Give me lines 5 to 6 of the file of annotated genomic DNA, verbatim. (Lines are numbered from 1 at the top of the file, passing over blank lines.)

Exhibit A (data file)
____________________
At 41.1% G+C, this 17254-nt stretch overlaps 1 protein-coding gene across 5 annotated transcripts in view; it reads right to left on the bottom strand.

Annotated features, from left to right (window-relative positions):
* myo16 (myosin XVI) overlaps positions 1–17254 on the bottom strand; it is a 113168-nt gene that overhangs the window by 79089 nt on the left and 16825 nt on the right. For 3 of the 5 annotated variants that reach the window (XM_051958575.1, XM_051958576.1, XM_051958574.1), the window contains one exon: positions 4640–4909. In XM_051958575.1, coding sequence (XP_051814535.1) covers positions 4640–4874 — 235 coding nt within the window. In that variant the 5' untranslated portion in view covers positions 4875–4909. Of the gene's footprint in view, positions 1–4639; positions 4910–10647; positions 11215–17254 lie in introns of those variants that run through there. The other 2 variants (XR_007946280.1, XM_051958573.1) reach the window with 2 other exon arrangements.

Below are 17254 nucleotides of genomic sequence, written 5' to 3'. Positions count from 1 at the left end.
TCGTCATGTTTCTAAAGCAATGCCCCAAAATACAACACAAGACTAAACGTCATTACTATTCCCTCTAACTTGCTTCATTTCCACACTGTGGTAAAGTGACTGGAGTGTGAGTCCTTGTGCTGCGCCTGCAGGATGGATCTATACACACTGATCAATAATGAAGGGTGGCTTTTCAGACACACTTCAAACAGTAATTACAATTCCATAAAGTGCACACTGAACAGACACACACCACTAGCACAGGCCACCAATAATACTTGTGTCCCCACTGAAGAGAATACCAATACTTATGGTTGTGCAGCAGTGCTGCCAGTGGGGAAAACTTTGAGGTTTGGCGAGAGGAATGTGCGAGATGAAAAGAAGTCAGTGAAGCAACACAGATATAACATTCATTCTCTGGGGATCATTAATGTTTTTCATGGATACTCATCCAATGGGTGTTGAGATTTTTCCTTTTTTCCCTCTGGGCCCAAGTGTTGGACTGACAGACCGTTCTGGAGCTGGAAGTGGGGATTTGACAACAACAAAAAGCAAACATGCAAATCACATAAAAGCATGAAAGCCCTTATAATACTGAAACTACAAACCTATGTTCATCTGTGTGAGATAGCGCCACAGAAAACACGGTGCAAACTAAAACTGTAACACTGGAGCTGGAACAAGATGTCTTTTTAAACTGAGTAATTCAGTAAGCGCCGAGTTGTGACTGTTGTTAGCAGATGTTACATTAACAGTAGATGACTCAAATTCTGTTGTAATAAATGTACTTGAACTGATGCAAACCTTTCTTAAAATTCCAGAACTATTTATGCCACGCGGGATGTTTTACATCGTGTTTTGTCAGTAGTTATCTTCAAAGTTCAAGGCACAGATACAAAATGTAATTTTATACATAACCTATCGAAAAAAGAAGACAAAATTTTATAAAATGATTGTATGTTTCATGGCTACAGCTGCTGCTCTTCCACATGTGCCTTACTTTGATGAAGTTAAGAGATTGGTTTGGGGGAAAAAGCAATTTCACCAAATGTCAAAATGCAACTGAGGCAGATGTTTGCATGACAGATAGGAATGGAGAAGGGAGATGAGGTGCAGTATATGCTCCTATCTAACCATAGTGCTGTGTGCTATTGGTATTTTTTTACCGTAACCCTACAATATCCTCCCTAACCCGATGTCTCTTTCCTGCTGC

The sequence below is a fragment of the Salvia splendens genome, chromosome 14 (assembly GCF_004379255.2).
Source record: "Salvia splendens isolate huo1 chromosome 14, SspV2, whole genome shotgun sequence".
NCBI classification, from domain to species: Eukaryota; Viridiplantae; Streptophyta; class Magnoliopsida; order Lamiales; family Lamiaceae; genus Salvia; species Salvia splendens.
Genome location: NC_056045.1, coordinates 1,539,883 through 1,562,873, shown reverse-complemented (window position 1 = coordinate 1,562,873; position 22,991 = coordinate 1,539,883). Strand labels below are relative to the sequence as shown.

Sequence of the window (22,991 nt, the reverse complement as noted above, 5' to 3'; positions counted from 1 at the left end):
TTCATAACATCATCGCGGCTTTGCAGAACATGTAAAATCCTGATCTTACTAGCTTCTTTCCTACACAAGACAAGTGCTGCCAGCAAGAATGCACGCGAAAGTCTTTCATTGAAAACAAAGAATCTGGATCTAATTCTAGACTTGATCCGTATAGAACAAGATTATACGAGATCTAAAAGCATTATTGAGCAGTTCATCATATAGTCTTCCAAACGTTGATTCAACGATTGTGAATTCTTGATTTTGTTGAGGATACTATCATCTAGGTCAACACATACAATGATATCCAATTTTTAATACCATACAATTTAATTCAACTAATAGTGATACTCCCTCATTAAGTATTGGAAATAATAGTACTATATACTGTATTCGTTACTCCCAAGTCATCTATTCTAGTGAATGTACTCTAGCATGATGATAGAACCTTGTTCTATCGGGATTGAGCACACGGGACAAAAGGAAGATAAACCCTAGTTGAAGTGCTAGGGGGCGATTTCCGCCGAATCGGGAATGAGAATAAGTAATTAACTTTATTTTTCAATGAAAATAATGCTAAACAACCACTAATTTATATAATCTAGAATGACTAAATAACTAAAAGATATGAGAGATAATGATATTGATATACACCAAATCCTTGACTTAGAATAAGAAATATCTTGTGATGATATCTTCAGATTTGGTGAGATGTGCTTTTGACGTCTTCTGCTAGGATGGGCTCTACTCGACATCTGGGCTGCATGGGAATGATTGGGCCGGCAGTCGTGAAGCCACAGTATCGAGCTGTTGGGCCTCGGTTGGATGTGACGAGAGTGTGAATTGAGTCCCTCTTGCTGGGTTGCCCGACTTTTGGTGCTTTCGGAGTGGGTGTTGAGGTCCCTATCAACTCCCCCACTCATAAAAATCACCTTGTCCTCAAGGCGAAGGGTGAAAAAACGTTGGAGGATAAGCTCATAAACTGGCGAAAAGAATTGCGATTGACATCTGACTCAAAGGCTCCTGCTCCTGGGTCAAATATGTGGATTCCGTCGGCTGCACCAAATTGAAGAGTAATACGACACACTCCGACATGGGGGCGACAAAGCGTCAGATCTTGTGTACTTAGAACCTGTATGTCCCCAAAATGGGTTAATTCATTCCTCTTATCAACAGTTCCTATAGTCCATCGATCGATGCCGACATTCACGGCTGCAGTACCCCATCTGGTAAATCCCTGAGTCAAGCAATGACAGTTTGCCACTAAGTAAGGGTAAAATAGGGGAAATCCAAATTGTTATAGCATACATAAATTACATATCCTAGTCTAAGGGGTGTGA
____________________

TCGTCATGTTTCTAAAGCAATGCCCCAAAATACAACACAAGACTAAACGTCATTACTATTCCCTCTAACTTGCTTCATTTCCACACTGTGGTAAAGTGACTGGAGTGTGAGTCCTTGTGCTGCGCCTGCAGGATGGATCTATACACACTGATCAATAATGAAGGGTGGCTTTTCAGACACACTTCAAACAGTAATTACAATTCCATAAAGTGCACACTGAACAGACACACACCACTAGCACAGGCCACCAATAATACTTGTGTCCCCACTGAAGAGAATACCAATACTTATGGTTGTGCAGCAGTGCTGCCAGTGGGGAAAACTTTGAGGTTTGGCGAGAGGAATGTGCGAGATGAAAAGAAGTCAGTGAAGCAACACAGATATAACATTCATTCTCTGGGGATCATTAATGTTTTTCATGGATACTCATCCAATGGGTGTTGAGATTTTTCCTTTTTTCCCTCTGGGCCCAAGTGTTGGACTGACAGACCGTTCTGGAGCTGGAAGTGGGGATTTGACAACAACAAAAAGCAAACATGCAAATCACATAAAAGCATGAAAGCCCTTATAATACTGAAACTACAAACCTATGTTCATCTGTGTGAGATAGCGCCACAGAAAACACGGTGCAAACTAAAACTGTAACACTGGAGCTGGAACAAGATGTCTTTTTAAACTGAGTAATTCAGTAAGCGCCGAGTTGTGACTGTTGTTAGCAGATGTTACATTAACAGTAGATGACTCAAATTCTGTTGTAATAAATGTACTTGAACTGATGCAAACCTTTCTTAAAATTCCAGAACTATTTATGCCACGCGGGATGTTTTACATCGTGTTTTGTCAGTAGTTATCTTCAAAGTTCAAGGCACAGATACAAAATGTAATTTTATACATAACCTATCGAAAAAAGAAGACAAAATTTTATAAAATGATTGTATGTTTCATGGCTACAGCTGCTGCTCTTCCACATGTGCCTTACTTTGATGAAGTTAAGAGATTGGTTTGGGGGAAAAAGCAATTTCACCAAATGTCAAAATGCAACTGAGGCAGATGTTTGCATGACAGATAGGAATGGAGAAGGGAGATGAGGTGCAGTATATGCTCCTATCTAACCATAGTGCTGTGTGCTATTGGTATTTTTTTACCGTAACCCTACAATATCCTCCCTAACCCGATGTCTCTTTCCTGCTGC

The sequence below is a fragment of the Salvia splendens genome, chromosome 14 (assembly GCF_004379255.2).